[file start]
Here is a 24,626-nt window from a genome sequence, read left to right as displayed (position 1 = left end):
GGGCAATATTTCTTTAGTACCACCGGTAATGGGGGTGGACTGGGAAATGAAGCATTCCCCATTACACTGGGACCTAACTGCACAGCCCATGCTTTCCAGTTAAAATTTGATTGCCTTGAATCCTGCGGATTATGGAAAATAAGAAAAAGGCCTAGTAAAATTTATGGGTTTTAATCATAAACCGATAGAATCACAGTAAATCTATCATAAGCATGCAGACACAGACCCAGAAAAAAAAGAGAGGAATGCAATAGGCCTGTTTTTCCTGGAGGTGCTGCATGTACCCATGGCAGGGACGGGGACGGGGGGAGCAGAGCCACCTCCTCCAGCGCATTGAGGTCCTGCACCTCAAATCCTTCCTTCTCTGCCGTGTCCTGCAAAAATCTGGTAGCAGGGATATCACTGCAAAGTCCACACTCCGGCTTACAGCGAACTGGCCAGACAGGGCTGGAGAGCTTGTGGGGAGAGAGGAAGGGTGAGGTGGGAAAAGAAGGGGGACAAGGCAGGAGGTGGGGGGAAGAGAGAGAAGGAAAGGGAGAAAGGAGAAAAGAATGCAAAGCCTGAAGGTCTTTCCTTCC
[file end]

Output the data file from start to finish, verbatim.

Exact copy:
Here is a 24,626-nt window from a genome sequence, read left to right as displayed (position 1 = left end):
GGGCAATATTTCTTTAGTACCACCGGTAATGGGGGTGGACTGGGAAATGAAGCATTCCCCATTACACTGGGACCTAACTGCACAGCCCATGCTTTCCAGTTAAAATTTGATTGCCTTGAATCCTGCGGATTATGGAAAATAAGAAAAAGGCCTAGTAAAATTTATGGGTTTTAATCATAAACCGATAGAATCACAGTAAATCTATCATAAGCATGCAGACACAGACCCAGAAAAAAAAGAGAGGAATGCAATAGGCCTGTTTTTCCTGGAGGTGCTGCATGTACCCATGGCAGGGACGGGGACGGGGGGAGCAGAGCCACCTCCTCCAGCGCATTGAGGTCCTGCACCTCAAATCCTTCCTTCTCTGCCGTGTCCTGCAAAAATCTGGTAGCAGGGATATCACTGCAAAGTCCACACTCCGGCTTACAGCGAACTGGCCAGACAGGGCTGGAGAGCTTGTGGGGAGAGAGGAAGGGTGAGGTGGGAAAAGAAGGGGGACAAGGCAGGAGGTGGGGGGAAGAGAGAGAAGGAAAGGGAGAAAGGAGAAAAGAATGCAAAGCCTGAAGGTCTTTCCTTCC